Post by Fulcrum_29 Post by Miss Elaine Eos
I thought that the whole point of CD was that it was such "high quality"
(something us audiophiles have known to be a lie since they first came
out.) Now, all of a sudden, the human hearing range has expanded such
that this uber-medium needs an improvment?
What i get a kick out of is how people think a 20 year old recording can get
better if it's on some new and better format... Think about the limitations
of recording equipment in the 70s. This super-audio stuff might be great,
but it's not retroactive. If the equipment they recorded the stuff could
only go to "eleven" and now you have some new gizmo that can take levels up
to twelve, which is just one more, is there any possibly way that recording
at "eleven" can get to twelve? Sorry, but you're limited to the "eleven."
Want an example? Listen to the best possible recording on earth of the
Beatles "Revolution." You can hear how the recording equipment is ranging
out, it simply couldn't handle "eleven" thus it got cut off and left at ten.
Super Duper audio CD ain't gonna be able to get back that one more, because
it was never there in the first place. Garbage in, Garbage out.
But if you wanna run out and buy a whole new collection of
Supercalifragilisticexpialidocious-CDs just so that you can pretend to hear
something that was never there in the first place... you're more than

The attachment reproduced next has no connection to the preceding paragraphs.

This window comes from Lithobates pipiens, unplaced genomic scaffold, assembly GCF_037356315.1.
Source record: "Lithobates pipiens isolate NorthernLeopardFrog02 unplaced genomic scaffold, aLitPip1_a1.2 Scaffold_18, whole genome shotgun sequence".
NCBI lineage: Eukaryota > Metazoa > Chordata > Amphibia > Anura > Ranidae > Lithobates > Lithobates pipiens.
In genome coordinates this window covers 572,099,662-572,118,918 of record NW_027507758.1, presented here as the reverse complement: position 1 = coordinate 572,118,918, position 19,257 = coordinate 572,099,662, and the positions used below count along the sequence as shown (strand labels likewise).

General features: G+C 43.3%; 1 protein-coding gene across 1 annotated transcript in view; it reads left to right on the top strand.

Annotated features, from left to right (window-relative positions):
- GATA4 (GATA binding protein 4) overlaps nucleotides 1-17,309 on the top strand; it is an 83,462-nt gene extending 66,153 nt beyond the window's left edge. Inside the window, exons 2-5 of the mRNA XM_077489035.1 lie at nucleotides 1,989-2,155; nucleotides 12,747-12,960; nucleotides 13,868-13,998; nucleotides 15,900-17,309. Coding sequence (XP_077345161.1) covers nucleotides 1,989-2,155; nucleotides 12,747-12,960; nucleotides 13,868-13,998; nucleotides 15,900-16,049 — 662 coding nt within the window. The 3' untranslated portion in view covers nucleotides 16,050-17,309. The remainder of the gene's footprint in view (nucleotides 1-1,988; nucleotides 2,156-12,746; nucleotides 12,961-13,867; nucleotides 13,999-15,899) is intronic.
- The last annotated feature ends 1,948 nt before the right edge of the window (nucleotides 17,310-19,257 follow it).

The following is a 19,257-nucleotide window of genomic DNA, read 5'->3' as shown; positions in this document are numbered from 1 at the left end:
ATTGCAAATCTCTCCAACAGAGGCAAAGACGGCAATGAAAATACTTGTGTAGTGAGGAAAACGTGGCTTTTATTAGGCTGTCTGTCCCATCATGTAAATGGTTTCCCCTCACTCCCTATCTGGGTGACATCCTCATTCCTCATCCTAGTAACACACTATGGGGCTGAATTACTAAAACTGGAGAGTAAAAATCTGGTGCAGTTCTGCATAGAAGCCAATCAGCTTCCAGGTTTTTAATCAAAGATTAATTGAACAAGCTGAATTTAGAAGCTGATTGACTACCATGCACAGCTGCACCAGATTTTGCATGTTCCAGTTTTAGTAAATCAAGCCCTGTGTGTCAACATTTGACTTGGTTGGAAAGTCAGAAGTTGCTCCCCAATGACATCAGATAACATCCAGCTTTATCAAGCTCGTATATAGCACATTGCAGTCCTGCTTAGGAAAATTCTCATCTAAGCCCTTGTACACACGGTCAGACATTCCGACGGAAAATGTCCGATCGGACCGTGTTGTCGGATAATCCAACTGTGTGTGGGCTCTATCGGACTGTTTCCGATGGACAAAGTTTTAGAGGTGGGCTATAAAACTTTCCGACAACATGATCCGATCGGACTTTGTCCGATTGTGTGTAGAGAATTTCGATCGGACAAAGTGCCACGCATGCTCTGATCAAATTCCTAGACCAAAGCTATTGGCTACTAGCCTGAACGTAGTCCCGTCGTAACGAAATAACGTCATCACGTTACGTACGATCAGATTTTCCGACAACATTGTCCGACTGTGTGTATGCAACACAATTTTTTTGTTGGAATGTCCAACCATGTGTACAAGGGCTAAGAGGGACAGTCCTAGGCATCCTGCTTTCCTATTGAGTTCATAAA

welcome to. Besides, don't you think it's just a gimmick by record
companies to get you to buy CDs again? Rather than just downloading and
burning like the rest of the world?
Super Audio CD actually provides the capability for 6 channel surround sound
such as that found on most DVD's today. This opens up some interesting
possibilities for enhancing recordings. While I agree that the quality of an
analog recording cannot really be improved upon it can be manipulated in to
provide a unique listening experience. For example, the first SACD that I
purchased was Miles Davis - "Kind of Blue" in which the recording was
enhanced to create space between the instruments so that the listener can
actually sense where in the room each musician was located during the
recording. The original dimensions of the recording studio were used to
calculate the exact position of the musicians as well as to add an
appropriate level of reverberation off the studio walls. The overall
sensation is that you are sitting in the studio with the musicians as they
recording the album.
That said, many albums don't sound much, if any, different than the original
recordings and therefore, I don't purchase them. As I mentioned, I won a
system that allows playback of SACDs, but I wouldn't have gone out and
purchased a player just to have that capability. However, many new DVD
players do offer SACD playback and if you happen to purchase one of those
you might find that for some albums it provides an entirely different and
enjoyable listening experience.
If you're ever in the Seattle area, let me know and I'll invite you over for
a listen and a smoke.
King of Harts